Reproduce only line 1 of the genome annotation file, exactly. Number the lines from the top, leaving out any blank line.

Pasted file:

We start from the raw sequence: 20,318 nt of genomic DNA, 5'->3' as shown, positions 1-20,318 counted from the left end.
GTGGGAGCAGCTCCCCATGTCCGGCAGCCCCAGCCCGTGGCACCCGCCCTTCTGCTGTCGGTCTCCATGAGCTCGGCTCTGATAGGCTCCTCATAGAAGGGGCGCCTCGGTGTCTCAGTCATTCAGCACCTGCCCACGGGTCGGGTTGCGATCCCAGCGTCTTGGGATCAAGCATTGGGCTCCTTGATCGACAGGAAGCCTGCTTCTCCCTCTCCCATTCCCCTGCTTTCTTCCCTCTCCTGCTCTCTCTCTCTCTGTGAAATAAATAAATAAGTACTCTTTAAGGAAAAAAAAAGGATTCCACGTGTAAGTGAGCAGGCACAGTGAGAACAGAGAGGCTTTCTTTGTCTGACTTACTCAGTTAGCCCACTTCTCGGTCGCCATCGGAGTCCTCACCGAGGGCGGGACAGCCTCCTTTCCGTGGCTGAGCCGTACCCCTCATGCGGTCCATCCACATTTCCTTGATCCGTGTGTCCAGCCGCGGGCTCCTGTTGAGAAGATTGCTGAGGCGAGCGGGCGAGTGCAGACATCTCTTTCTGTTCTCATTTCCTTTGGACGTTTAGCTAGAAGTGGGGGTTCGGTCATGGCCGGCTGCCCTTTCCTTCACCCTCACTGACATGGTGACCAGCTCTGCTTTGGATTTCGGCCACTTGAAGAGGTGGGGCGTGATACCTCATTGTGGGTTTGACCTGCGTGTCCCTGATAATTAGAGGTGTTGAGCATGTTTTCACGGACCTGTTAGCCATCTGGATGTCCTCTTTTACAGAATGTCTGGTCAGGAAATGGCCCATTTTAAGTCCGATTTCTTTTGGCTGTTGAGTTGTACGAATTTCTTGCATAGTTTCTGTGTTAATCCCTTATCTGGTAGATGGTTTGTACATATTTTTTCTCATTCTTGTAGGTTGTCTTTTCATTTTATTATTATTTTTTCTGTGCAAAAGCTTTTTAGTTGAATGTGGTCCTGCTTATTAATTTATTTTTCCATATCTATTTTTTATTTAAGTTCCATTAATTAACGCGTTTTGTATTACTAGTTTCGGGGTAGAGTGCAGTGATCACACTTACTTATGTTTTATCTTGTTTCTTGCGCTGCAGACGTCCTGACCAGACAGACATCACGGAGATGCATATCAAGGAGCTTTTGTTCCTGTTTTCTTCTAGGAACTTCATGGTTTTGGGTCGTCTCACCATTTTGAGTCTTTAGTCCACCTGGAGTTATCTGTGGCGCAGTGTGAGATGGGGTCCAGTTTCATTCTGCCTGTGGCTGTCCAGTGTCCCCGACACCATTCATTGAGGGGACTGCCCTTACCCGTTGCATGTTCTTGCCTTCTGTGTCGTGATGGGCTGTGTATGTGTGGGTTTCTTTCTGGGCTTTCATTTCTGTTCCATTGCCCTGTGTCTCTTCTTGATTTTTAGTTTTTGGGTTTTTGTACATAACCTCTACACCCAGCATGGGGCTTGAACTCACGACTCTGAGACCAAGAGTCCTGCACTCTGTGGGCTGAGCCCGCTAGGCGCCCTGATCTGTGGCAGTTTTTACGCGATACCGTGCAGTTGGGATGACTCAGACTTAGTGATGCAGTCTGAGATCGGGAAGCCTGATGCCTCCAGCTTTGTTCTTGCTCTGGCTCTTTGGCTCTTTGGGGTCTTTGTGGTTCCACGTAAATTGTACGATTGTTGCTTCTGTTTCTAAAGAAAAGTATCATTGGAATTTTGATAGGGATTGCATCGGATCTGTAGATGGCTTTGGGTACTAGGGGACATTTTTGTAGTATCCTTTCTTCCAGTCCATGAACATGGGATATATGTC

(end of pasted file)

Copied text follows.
We start from the raw sequence: 20,318 nt of genomic DNA, 5'->3' as shown, positions 1-20,318 counted from the left end.